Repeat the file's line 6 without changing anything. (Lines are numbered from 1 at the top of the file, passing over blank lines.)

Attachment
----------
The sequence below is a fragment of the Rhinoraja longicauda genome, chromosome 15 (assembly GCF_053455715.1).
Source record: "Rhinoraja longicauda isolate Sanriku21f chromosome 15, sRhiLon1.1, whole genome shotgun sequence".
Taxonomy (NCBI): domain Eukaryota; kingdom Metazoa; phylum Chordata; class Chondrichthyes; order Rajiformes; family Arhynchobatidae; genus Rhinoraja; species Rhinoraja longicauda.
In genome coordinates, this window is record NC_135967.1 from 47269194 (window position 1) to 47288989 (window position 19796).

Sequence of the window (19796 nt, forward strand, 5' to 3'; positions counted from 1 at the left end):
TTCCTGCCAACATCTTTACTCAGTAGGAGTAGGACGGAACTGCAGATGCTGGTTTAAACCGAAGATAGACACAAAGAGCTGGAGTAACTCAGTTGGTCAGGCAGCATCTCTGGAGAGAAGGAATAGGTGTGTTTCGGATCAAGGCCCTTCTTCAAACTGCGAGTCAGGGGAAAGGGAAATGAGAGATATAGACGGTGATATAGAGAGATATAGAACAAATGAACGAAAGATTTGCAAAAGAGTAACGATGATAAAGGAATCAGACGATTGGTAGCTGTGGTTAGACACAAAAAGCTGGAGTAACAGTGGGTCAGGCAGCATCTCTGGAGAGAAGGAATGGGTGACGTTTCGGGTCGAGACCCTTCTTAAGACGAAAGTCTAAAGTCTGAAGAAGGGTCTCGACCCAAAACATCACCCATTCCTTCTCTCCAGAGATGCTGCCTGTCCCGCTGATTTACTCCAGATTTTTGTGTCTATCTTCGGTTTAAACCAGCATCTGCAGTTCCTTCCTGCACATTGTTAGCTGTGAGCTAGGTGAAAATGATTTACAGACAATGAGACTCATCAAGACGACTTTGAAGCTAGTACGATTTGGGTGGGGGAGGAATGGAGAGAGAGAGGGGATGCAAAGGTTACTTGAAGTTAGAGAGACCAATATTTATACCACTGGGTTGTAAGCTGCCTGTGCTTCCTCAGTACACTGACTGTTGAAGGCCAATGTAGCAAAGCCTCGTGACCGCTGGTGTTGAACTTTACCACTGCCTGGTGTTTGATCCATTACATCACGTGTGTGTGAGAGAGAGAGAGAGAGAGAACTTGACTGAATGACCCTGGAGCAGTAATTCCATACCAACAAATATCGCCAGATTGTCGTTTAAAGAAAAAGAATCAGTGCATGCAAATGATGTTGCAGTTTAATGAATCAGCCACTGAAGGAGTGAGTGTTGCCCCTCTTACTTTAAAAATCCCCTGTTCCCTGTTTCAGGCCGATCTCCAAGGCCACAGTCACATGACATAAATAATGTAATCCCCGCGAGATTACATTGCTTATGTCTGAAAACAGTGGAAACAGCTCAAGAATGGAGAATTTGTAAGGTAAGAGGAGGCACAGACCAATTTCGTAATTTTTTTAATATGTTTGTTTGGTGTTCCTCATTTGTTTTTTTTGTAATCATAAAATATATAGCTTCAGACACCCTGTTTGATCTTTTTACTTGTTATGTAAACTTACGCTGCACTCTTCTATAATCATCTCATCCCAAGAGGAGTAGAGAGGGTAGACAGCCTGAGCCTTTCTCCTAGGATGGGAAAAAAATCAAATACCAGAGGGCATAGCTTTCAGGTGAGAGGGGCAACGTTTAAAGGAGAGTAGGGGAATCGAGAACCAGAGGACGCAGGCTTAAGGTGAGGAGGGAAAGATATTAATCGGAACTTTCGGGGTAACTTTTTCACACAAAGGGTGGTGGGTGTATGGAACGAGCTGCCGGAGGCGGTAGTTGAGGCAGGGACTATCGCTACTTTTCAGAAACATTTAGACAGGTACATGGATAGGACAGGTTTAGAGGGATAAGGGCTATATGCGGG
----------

TTCCTGCCAACATCTTTACTCAGTAGGAGTAGGACGGAACTGCAGATGCTGGTTTAAACCGAAGATAGACACAAAGAGCTGGAGTAACTCAGTTGGTCAGGCAGCATCTCTGGAGAGAAGGAATAGGTGTGTTTCGGATCAAGGCCCTTCTTCAAACTGCGAGTCAGGGGAAAGGGAAATGAGAGATATAGACGGTGATATAGAGAGATATAGAACAAATGAACGAAAGATTTGCAAAAGAGTAACGATGATAAAGGAATCAGACGATTGGTAGCTGTGGTTAGACACAAAAAGCTGGAGTAACAGTGGGTCAGGCAGCATCTCTGGAGAGAAGGAATGGGTGACGTTTCGGGTCGAGACCCTTCTTAAGACGAAAGTCTAAAGTCTGAAGAAGGGTCTCGACCCAAAACATCACCCATTCCTTCTCTCCAGAGATGCTGCCTGTCCCGCTGATTTACTCCAGATTTTTGTGTCTATCTTCGGTTTAAACCAGCATCTGCAGTTCCTTCCTGCACATTGTTAGCTGTGAGCTAGGTGAAAATGATTTACAGACAATGAGACTCATCAAGACGACTTTGAAGCTAGTACGATTTGGGTGGGGGAGGAATGGAGAGAGAGAGGGGATGCAAAGGTTACTTGAAGTTAGAGAGACCAATATTTATACCACTGGGTTGTAAGCTGCCTGTGCTTCCTCAGTACACTGACTGTTGAAGGCCAATGTAGCAAAGCCTCGTGACCGCTGGTGTTGAACTTTACCACTGCCTGGTGTTTGATCCATTACATCACGTGTGTGTGAGAGAGAGAGAGAGAGAGAACTTGACTGAATGACCCTGGAGCAGTAATTCCATACCAACAAATATCGCCAGATTGTCGTTTAAAGAAAAAGAATCAGTGCATGCAAATGATGTTGCAGTTTAATGAATCAGCCACTGAAGGAGTGAGTGTTGCCCCTCTTACTTTAAAAATCCCCTGTTCCCTGTTTCAGGCCGATCTCCAAGGCCACAGTCACATGACATAAATAATGTAATCCCCGCGAGATTACATTGCTTATGTCTGAAAACAGTGGAAACAGCTCAAGAATGGAGAATTTGTAAGGTAAGAGGAGGCACAGACCAATTTCGTAATTTTTTTAATATGTTTGTTTGGTGTTCCTCATTTGTTTTTTTTGTAATCATAAAATATATAGCTTCAGACACCCTGTTTGATCTTTTTACTTGTTATGTAAACTTACGCTGCACTCTTCTATAATCATCTCATCCCAAGAGGAGTAGAGAGGGTAGACAGCCTGAGCCTTTCTCCTAGGATGGGAAAAAAATCAAATACCAGAGGGCATAGCTTTCAGGTGAGAGGGGCAACGTTTAAAGGAGAGTAGGGGAATCGAGAACCAGAGGACGCAGGCTTAAGGTGAGGAGGGAAAGATATTAATCGGAACTTTCGGGGTAACTTTTTCACACAAAGGGTGGTGGGTGTATGGAACGAGCTGCCGGAGGCGGTAGTTGAGGCAGGGACTATCGCTACTTTTCAGAAACATTTAGACAGGTACATGGATAGGACAGGTTTAGAGGGATAAGGGCTATATGCGGG